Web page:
Ron Johnson Says He’s Open To Multiple Debates With Mandela Barnes

Alexandur Shur

Wisconsin State Journal

September 11, 2022

WISCONSIN DELLS — U.S. Sen. Ron Johnson said he’s open to debating Democratic U.S. Senate nominee and Lt. Gov. Mandela Barnes more than once before the general election, as he said Barnes was hiding from voters and the press. 

“Happy to” debate Barnes more than once, Johnson said Saturday. “Whatever it takes so Wisconsinites understand the truth about Mandela Barnes, as well as, quite honestly, so they can understand the truth about me and what my position on the issues are.”

Johnson’s team has spoken with three potential hosts and sponsors and is working on details, Johnson spokesperson Ben Voelkel said. Voelkel said there aren’t any firm commitments yet.

In response, Barnes spokesperson Maddy McDaniel said, “The Lt. Governor looks forward to holding Ron Johnson accountable on the debate stage for his attacks on Social Security and Medicare.”

The Oshkosh Republican’s comments came after he gave a half-hour speech at a Republican rally, where he derided the influx of fentanyl in America, high inflation, crime and transgender women entering women’s bathrooms.

Johnson was joined Saturday by most of the state’s top Republican statewide candidates, including gubernatorial nominee Tim Michels and attorney general nominee Eric Toney, as well as top Republican operatives and former Gov. Tommy Thompson.

Much of the Oshkosh Republican’s speech appeared to have a defensive tone as he responded to the tens of millions of dollars in negative advertising Democratic groups are spending against him. He said on Saturday that he wanted to save Social Security and Medicare, programs that Democrats say he wants to eliminate. The topic gained nationwide attention after Johnson said he wanted to move Social Security and Medicare from mandatory to discretionary spending programs, which would require congressional budgetary authorization every year. Johnson has since repeatedly denied wanting to eliminate the programs.

“Listen, lies, character assassination, the politics of personal destruction, people engage in it because it works,” Johnson said, explaining why he was defending his past words and actions to dedicated Republican voters. “I’ve got to talk to Republicans who hear all these lies, and don’t hear them being corrected by the media.”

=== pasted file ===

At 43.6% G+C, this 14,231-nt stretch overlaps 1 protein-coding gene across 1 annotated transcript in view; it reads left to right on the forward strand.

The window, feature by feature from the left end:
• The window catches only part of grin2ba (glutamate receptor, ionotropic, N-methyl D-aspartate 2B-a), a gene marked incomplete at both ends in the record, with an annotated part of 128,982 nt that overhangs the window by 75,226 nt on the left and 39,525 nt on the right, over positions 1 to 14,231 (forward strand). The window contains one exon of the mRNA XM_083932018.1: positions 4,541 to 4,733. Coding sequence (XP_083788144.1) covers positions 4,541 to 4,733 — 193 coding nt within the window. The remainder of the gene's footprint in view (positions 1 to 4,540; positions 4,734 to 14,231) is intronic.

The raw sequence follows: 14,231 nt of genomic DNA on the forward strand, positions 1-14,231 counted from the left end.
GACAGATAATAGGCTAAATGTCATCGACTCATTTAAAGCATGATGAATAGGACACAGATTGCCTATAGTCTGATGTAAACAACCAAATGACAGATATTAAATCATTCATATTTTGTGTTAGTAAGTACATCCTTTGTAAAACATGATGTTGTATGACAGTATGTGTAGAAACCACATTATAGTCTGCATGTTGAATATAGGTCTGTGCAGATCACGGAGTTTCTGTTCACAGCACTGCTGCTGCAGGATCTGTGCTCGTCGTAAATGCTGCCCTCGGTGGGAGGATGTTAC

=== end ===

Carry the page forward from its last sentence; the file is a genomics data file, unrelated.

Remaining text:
Democratic U.S. Senate nominee and Lt. Gov. Mandela Barnes was leading Johnson 51% to 44% among registered voters in mid-August, according to the Marquette Law School Poll. 

Since the primary, Johnson and national Republican groups have spent millions of dollars to run negative ads against Barnes. A new Marquette poll coming out Wednesday could reveal whether that strategy appears to be driving Wisconsinites away from Barnes, whom 41% of votes didn’t know or had no opinion of in the August Marquette poll. 

The event was one of the few times since the August primary where the state’s top Republican congressional and statewide candidates gathered together at an event open to the press.

Counting down the days, hours and minutes until the Nov. 8 election, party leaders and candidates focused on the stakes at hand — the desire for political “normalcy,” in the words of Republican Party of Wisconsin chair Paul Farrow — and called for continued boots-on-the-ground support.

“Nine times in this century, we have had statewide races decided by less than 30,000 votes,” Republican operative Brian Schimming said to over 100 Republicans Saturday. “What that does is speak to the importance of what we do.”

Thompson said the upcoming election teeters on whether Wisconsinites want to continue going to the left or “bring it back to the center and start looking to the future.”

Michels said the country was on a “slippery slope toward socialism,” saying the leftward move was cloaked behind the group Black Lives Matter, critical race theory and the movement seeking to defund police. He also called for Republican voters to come together after a hard-fought gubernatorial primary.

Democratic Gov. Tony Evers had 45% support among respondents, compared with 43% for Michels in August’s Marquette poll. But 7% of respondents supported independent candidate Joan Beglinger, who since dropped out and endorsed Michels.

Read the full article from Wisconsin State Journal here.